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Keeping Cool: SRON Develops Thermal Calibration System for Deep-Space Telescope

C. de Jonge
SRON, Netherlands

Deep-space telescopes require ultrasensitive detectors and calibration to pick up weak far-infrared signals. The SpicA Far-InfraRed Instrument (SAFARI), an infrared camera that will fly aboard the Space Infrared Telescope for Cosmology and Astrophysics (SPICA), has sensors that measure the far-infrared spectrum. The SAFARI system includes a radiation source, needed for calibration, that is so powerful it can throw off the readings. Thus, heat management becomes a vital consideration, as the sensors must be kept at cryogenic temperatures. Stainless steel suspension strings hold the radiation source to a frame, preventing it from contacting other equipment and minimizing heat transfer and vibrations. Chris de Jonge, design engineer at the SRON Netherlands Institute for Space Research, has used COMSOL Multiphysics to aid in the design of this thermally insulating suspension system. He also used his COMSOL simulation results to optimize the geometry of an iris and shutter mechanism inside the calibration system, developing an optimal coil design and minimizing current and heat dissipation.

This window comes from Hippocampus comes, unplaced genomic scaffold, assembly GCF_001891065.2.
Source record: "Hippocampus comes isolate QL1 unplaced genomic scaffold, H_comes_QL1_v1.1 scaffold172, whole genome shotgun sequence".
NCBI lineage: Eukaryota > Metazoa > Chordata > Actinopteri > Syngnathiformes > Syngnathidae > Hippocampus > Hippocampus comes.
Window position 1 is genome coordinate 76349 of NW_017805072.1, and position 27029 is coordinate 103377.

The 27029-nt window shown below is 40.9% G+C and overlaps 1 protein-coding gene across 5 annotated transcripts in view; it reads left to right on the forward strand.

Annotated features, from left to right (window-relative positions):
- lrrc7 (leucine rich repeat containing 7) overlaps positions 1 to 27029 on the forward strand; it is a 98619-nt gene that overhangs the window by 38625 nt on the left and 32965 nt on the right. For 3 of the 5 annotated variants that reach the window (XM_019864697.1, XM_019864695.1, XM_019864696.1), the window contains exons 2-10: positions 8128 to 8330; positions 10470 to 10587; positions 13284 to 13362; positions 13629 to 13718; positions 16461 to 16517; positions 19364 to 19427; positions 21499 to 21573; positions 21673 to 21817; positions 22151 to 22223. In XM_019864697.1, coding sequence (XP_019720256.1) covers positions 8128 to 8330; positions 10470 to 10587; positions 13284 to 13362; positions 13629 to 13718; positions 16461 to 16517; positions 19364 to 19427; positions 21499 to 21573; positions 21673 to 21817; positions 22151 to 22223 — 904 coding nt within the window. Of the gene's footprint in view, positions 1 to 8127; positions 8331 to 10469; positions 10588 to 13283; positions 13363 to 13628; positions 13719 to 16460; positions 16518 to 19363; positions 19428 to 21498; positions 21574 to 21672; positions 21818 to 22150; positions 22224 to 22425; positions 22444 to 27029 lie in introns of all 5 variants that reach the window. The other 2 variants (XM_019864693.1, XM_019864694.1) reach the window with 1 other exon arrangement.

COMSOL simulation results showing the displacement and magnetic flux density in the coil and blades of SAFARI's iris mechanism.